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Rudder's Courtney Thurman champions need for ag industries
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Rudder's Courtney Thurman champions need for ag industries

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Courtney Thurman

Courtney Thurman shows goats, lambs and pigs and also competes in the FFA Job Interview contest. She placed in the statewide competition last year.

Rudder High School FFA senior Courtney Thurman has been involved with 4-H and Future Farmers of America since she was in elementary school and advocates for the agricultural industry.

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Throughout COVID-19, she said, she has tried to use social media to educate people on the importance of agriculture and the job farmers and ranchers are doing.

“Food still needs to be made; byproducts still need to be produced and sold at stores,” she said. “It’s going to be hard when there’s a global pandemic to make sure that we still have enough toilet paper or toothpaste and stuff like that. I just want to make sure that we’re always advocating for an agricultural industry.”

Thurman has been around agriculture for most of her life, she said, and it always caught her eye.

“They’re such great organizations to learn leadership skills [and] responsibility,” she said. The leadership, job interview and public speaking skills she has learned in her years in 4-H, Junior FFA and Rudder FFA are ones, she said, she will use throughout her life. Among her leadership positions are as the 2020 Brazos County Youth Livestock Show queen, an officer for the local and district FFA organization and as a member of the 4-H Texas Youth Livestock Ambassador Group.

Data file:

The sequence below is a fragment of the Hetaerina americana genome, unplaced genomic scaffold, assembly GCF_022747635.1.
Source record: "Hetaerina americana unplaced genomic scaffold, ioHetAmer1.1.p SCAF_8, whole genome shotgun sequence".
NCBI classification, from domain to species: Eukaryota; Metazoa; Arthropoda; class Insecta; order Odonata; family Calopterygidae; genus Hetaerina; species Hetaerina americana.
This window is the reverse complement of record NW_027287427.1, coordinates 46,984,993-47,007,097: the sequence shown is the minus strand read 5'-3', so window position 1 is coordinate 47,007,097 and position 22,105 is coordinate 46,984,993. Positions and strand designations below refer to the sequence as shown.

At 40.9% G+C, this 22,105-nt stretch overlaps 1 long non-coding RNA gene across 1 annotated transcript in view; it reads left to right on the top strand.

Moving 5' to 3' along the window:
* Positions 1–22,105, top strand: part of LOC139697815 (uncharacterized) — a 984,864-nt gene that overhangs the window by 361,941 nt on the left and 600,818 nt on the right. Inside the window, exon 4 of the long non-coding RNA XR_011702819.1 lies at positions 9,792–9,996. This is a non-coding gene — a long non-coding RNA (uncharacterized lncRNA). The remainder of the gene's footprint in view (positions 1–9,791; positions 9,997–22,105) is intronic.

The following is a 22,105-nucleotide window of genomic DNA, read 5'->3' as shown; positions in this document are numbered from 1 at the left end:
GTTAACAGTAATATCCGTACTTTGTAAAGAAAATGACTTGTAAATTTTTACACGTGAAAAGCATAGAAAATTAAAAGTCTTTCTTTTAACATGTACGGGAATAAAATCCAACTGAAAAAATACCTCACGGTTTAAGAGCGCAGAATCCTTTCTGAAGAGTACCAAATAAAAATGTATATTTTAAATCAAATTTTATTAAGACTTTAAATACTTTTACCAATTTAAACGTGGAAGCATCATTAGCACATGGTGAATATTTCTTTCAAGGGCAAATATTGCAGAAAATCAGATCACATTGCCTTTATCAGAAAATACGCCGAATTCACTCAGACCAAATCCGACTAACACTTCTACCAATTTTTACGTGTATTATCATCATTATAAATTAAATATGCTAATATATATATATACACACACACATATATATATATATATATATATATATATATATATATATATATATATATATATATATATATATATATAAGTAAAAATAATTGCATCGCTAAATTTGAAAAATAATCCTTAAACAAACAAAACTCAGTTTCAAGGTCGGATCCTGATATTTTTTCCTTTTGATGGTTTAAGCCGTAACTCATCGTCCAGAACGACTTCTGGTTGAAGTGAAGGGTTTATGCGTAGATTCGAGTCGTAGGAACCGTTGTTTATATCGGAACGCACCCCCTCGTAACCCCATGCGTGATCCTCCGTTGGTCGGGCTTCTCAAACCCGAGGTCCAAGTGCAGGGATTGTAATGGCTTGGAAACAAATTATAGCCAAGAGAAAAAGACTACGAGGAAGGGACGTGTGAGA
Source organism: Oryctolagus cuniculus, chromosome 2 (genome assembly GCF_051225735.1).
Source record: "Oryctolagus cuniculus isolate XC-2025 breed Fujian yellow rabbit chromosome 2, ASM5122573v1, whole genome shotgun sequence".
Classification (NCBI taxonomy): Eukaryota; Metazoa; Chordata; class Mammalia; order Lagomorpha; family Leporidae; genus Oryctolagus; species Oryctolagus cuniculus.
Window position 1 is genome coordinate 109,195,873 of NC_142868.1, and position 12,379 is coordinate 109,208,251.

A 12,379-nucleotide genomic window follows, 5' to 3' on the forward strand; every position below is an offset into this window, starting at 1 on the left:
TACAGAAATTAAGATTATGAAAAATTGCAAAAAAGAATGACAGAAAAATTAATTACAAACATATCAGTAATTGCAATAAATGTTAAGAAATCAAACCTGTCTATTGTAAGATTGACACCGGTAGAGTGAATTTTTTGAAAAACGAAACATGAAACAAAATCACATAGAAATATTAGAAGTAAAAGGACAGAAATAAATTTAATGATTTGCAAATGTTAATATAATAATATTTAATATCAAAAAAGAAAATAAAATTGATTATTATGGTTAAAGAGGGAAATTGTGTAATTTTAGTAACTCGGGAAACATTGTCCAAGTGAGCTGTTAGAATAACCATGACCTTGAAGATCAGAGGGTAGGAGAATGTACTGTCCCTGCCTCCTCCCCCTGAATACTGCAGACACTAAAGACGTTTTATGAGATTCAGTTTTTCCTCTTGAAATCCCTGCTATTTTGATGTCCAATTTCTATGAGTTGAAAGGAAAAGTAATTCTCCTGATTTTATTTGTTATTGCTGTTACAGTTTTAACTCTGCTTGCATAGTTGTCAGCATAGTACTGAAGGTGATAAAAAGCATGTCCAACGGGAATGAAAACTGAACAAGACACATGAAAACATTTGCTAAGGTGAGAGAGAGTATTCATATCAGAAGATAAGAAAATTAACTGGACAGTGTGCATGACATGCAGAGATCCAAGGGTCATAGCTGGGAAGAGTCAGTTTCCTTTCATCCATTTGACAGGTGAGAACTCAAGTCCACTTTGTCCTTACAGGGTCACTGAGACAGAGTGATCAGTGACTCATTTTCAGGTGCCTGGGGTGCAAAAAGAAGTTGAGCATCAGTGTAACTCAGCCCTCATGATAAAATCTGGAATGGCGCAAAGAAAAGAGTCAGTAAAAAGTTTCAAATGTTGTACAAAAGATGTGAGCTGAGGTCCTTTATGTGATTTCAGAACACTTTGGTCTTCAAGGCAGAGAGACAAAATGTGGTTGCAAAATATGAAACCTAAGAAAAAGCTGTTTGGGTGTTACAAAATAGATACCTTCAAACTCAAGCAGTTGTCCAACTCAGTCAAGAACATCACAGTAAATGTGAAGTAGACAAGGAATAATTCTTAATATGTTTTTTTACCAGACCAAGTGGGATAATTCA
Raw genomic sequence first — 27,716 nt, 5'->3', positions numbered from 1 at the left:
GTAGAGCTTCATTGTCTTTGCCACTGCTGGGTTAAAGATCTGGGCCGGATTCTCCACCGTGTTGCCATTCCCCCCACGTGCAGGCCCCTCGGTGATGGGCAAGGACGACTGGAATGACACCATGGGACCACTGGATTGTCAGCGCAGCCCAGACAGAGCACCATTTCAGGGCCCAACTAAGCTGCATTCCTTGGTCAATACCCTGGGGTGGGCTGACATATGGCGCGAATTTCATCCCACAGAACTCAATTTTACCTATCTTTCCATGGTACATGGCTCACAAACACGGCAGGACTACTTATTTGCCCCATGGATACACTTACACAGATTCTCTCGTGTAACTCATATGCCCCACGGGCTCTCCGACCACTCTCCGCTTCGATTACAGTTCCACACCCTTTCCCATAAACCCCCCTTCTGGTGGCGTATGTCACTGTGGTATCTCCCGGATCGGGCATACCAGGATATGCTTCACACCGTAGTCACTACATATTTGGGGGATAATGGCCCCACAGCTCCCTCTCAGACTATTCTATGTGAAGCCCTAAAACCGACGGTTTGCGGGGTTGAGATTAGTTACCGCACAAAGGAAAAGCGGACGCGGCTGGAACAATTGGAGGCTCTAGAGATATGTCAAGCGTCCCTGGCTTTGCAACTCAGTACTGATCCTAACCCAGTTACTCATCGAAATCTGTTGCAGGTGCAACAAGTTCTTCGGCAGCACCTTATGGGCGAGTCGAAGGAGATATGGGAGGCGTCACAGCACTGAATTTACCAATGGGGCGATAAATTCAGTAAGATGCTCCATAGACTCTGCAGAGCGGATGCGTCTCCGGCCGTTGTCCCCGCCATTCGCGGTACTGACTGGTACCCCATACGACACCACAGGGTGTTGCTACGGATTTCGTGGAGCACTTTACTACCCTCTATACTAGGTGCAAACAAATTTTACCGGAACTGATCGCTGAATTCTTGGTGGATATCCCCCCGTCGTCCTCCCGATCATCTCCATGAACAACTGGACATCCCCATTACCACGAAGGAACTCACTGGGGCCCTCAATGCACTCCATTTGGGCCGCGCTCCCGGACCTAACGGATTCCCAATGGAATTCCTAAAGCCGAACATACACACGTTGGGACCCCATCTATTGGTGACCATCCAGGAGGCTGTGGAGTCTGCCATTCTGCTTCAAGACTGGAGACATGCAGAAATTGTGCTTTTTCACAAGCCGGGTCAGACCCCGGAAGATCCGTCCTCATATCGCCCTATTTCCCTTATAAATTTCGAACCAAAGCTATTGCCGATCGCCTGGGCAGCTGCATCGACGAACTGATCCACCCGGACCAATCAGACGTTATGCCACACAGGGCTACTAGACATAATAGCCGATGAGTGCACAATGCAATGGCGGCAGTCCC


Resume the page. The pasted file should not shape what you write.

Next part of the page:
She shows goats, lambs and pigs and also competes in the FFA Job Interview contest. She placed in the statewide competition last year.

People may think students must show animals to be part of FFA and 4-H, but that is a misconception, she said, with opportunities ranging from public speaking and food science to robotics and ag mechanics.

Thurman followed her older brother’s footsteps in joining Rudder FFA, but she has forged her own path, FFA teacher Michelle Vasbinder said.

Vasbinder said it can be difficult for younger siblings to make a name for themselves, but that did not happen to Thurman.

“Courtney came in, and she was Courtney,” Vasbinder said.

Kacie Marchant, who has Thurman in three of her FFA classes, said the senior is responsible, driven and positive.

“When it’s a stressful situation, she’s the leader that spins everything in a positive light and calms everybody down and really leads people in that positive light,” she said, calling that a vital part of any program’s success.

Marchant said Thurman also is driven when she has a task to accomplish, adding that Thurman was sick when she finished sixth in the state FFA Job Interview contest last year.

“She’s just going to put everything aside that is a personal issue for whatever goal she has in mind to accomplish,” Marchant said. “She’s very motivated, very driven, and she’ll do whatever it takes to be successful or help somebody else out.”

More impressive than her success, Vasbinder said, is her character, saying she literally gave a fellow competitor the shirt off her back at the Houston Livestock Show and Rodeo in the spring when the coronavirus pandemic meant some people were showing a day earlier than expected.

Thurman plans to go to college to study agriculture communications and journalism. She does not have a specific job title in mind, but said she would like to work in marketing and communications for a major livestock company or establish her own livestock or agricultural company.

“I have goals, but I have no expectations,” she said. “… I’m open to any opportunity.”

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